For example, people often skim through the long list of the heroic dead in Homer and believe his descriptions of their death are rather dry and emotionless. But if you take a deeper look with an understanding of the poetic verse, you can see the tragic setup of each hero’s cold look at ancient evidence.
You often find the cities where those heroes were purported to have died or cold centers. Sometimes there are hints in the text about what the cult was like. If you skim through to find out what happens next to discourse, you will miss these key details. If you’re going to a text to try and prove a particular theory you have, you’ll often read this into the text.
- So, do your best to approach as neutral a point of view as possible.
- When you first start your reading, take notes and give yourself time to digest the information.
4. Examine the context and characters
Inwood lays out is to conduct separate analyses of the various aspects of the text, first in its context and then in the context of other works of its kind. In that era, she gives the example of a particular action taken in a particular tragedy.
- First, the reader needs to examine the action, and the role plays in the story. Did the character suffer for it? How did those around them react when they were vindicated in the end?
After that, the action can be compared first to other tragedies by the same author and then to other tragedies from the same time in the city-state. From this, a pattern may emerge about the attitude toward that particular action in ancient Greek society. Understanding the text, particular genre, and conventions during that time period is also useful.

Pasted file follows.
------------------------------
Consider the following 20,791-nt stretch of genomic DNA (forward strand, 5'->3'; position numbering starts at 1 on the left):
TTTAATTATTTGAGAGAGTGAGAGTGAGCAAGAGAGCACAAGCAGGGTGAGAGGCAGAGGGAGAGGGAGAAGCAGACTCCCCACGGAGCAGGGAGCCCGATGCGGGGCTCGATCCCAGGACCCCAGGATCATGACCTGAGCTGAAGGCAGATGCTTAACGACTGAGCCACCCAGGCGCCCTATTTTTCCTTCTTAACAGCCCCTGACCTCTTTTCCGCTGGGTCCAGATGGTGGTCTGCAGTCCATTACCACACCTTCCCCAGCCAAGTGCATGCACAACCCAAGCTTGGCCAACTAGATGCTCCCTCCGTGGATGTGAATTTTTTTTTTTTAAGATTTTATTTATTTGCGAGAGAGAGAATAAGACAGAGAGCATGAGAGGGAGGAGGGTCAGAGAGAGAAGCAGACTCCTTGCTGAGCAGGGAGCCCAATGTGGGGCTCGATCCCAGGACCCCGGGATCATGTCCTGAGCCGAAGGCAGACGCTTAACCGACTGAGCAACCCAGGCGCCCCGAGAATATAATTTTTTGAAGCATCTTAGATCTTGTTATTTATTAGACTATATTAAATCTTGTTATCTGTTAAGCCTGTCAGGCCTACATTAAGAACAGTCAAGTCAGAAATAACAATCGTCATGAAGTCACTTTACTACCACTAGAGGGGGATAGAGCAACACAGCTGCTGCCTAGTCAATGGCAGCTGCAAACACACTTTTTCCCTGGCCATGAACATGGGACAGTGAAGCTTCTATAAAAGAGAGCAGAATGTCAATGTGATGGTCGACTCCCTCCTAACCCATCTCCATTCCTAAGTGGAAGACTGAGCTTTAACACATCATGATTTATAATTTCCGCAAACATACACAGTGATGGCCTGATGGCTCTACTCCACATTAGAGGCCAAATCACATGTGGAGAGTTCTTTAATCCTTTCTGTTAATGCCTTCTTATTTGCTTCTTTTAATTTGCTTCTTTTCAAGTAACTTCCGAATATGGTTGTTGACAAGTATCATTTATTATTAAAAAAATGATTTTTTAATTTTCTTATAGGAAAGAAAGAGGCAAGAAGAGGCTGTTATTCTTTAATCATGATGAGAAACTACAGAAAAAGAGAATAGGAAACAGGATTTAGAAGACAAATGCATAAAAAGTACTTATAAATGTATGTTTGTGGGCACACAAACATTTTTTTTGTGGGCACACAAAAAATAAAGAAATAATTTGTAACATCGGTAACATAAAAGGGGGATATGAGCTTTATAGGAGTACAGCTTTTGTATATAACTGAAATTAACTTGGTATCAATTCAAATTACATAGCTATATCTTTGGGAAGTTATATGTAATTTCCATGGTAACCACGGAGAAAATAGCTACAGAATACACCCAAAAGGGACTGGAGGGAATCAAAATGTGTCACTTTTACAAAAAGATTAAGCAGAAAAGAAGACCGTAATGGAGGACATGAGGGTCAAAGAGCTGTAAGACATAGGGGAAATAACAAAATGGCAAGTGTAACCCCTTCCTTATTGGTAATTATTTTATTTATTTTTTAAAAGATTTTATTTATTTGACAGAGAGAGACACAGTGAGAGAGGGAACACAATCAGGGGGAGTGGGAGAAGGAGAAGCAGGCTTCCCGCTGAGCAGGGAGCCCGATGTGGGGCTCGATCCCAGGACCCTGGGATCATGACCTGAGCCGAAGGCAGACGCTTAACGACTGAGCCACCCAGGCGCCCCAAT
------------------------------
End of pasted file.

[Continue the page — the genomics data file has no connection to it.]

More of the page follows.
5. Draw a systematic fashion
Each story had its place in history, era, and area and its cult significance. If the story comes from Asia, it will have different influences than a story from Attica that can help you resolve seeming inconsistencies in the myth. Remember that although parts of myth were taken as literal history or at least honored as such, the majority of Greeks did not appear to be mythic literalists.
The interplay between myth, history, language and culture is complex and layered. That perspective will be forever out of your grasp, even after studying your entire life. However, when you systematically examine the myths, you’ll at least get quite a bit closer than the average person who reads them as simple fiction and allows their cultural paradigms to intrude on their understanding.
- Read over the text in translation carefully, keeping notes and pushing your biases to the side.
- Don’t decide what’s important about the text until you’ve given it a thorough read.
- Make notes on the language used in anything the translators felt the need to point out.
- Examine the text in light of other evidence.
- Try to find information about the genre conventions of the text’s genre.
- Examine the role the gods play within the text first from the perspective of the text itself, then the particular era and area.
- Do your best not to let these analyses influence one another and draw your conclusions only at the end.
Once you’ve examined as much evidence as possible, you don’t have to apply every single step to every myth you read. But if you do choose to undergo this process, you may well find your appreciation for the masterworks that we’ve inherited deepens.
There isn’t a shortcut to a deep understanding of ancient culture or myth, and much work lies ahead for anyone who desires to achieve such. The attitude of the authors in our daily life is part of our reconstruction.
If we’re reconstructionists, it can help us understand where many of the ideas we still carry come from and what role they played. Don’t wait, start reading mythology and discover something new!
You can start reading mythology from these books:
For Norse Mythology Readers:
For Greek Myth Readers:
For Egyptian Mythology Readers: